Colin Kaepernick Is This Generation’s Civil Rights Leader, Olympian John Carlos Says

The African-American athlete who sent shockwaves across the globe by raising a black power salute as he accepted a bronze medal at the 1968 Mexico City Olympics, says that NFL quarterback Colin Kaepernick, who remains unemployed because of his protest against police brutality, is “this generation’s iconic civil rights leader.”

John Carlos told TMZ that Kaepernick's "commitment and sacrifice" to the issue makes him "one of many great individuals whose name will be spoken alongside the likes of  Muhammad Ali, Jackie Robinson, Dr. Tommie Smith, Peter Norman, and myself." Smith, who won the gold, joined Carlos in the controversial salute. Norman, an Australian, stood in solidarity with the two Americans.

It's unclear when Carlos and Kaepernick met, but sports writer Dave Zirin of The Nation tweeted a picture of the meeting on Thursday:

Like Kaepernick, Carlos was shunned for his political activism during the height of his athletic prowess, which makes Kaepernick’s activism so much more powerful, he said.

“I think he would like to play in the NFL, but I don’t think that’s the end result. I think he will be succumb by the overall power of what his statement is. He’s there for social justice, and that will supersede football long after football is said and done,” he said.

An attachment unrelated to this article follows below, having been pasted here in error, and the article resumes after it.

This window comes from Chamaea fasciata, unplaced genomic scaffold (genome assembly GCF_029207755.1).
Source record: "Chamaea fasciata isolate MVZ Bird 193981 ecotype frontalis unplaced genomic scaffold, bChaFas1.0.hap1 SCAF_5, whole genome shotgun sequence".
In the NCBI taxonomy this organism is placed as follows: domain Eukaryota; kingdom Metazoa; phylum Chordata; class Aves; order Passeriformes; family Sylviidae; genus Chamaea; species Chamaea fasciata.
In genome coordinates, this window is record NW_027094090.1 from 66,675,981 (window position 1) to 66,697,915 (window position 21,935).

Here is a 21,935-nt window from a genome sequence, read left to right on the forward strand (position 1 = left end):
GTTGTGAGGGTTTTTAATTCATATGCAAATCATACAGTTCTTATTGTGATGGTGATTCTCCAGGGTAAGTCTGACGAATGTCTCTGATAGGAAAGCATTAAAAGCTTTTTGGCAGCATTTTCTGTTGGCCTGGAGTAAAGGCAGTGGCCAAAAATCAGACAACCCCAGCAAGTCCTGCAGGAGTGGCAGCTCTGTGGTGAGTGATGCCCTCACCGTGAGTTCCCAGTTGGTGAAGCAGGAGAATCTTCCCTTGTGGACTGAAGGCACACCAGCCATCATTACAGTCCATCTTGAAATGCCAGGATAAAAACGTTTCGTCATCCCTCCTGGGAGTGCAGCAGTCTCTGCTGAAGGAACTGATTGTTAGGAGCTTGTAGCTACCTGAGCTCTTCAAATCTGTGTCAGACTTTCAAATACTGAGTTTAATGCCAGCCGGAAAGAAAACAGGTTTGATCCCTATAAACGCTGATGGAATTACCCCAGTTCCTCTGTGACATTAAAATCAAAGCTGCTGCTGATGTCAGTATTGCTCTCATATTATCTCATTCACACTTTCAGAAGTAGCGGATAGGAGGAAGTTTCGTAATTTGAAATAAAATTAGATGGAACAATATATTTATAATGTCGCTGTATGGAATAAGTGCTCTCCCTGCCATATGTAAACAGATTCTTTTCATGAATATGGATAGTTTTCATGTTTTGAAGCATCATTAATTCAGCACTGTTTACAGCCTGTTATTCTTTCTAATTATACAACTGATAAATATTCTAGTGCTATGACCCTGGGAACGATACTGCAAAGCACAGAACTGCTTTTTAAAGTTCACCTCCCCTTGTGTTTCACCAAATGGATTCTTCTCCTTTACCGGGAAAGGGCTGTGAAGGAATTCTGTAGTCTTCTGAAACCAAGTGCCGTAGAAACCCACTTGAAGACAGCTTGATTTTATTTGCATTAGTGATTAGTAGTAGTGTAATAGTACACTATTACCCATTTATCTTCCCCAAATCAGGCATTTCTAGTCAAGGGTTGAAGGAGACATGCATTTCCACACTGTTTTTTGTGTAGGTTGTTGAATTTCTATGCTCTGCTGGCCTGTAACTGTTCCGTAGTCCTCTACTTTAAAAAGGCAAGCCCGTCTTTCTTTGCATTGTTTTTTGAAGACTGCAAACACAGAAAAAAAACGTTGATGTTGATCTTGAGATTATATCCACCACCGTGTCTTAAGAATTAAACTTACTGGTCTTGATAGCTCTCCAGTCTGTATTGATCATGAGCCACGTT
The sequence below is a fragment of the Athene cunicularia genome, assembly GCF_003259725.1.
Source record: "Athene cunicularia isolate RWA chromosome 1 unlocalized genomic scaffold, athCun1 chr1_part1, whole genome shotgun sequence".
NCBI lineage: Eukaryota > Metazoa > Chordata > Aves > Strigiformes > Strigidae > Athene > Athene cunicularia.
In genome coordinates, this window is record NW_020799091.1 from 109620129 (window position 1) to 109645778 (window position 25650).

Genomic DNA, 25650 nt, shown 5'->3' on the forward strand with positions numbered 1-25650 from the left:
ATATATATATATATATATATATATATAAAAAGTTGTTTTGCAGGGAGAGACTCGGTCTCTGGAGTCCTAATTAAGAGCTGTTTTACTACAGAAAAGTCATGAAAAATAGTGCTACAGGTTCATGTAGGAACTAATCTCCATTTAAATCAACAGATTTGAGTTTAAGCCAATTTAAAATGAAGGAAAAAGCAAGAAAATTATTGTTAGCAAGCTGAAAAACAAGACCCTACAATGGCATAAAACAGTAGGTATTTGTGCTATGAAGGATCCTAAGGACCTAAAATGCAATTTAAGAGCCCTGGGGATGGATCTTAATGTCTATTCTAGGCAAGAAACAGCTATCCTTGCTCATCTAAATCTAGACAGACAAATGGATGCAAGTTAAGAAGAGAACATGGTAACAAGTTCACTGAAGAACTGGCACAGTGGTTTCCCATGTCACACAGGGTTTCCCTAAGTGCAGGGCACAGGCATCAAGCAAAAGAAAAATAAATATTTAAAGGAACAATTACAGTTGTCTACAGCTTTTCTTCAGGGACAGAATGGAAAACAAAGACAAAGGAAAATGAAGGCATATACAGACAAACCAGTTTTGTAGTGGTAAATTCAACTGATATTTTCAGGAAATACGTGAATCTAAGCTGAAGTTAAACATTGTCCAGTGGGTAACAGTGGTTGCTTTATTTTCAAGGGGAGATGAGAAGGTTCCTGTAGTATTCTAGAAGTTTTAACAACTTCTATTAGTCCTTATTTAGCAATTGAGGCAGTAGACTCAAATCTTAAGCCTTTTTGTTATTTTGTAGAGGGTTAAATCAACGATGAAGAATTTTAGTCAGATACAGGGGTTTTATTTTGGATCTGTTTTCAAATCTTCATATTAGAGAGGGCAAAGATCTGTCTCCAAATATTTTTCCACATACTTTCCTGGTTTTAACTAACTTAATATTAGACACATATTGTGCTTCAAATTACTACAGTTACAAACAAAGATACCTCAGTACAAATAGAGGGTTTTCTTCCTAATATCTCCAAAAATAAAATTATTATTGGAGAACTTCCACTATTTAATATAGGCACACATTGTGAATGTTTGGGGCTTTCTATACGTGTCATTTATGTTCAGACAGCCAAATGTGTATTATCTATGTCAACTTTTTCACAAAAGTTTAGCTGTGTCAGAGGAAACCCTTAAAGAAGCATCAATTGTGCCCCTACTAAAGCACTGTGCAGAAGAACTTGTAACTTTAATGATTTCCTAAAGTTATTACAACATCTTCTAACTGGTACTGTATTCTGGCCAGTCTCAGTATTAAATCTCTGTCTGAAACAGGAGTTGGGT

1968 olympics Tommy Smith (center) and John Carlos raise their fists in support of black civil rights at the 1968 Mexico City games. Australian Peter Norman, the silver medalist, offered support. Angelo Cozzi

Kaepernick, 30, remains unsigned this season, despite quarterback injuries on multiple teams this season. His lawyer contends that NFL team owners have conspired to keep Kaepernick off the field thanks to creating the "take a knee" protest during the national anthem. Other players have since joined the fight against police brutality, much to the chagrin of President Donald Trump, who said such "son of a bitch" players should be fired for voicing their opinion on the sidelines.

As noted by Bleacher Report, Carlos isn’t the first to liken Kaepernick to Ali. Earlier this year, sociologist Harry Edwards said that the former San Francisco 49ers quarterback “sparked a national conversation about race,” much like Ali did when he refused to fight in the Vietnam War.

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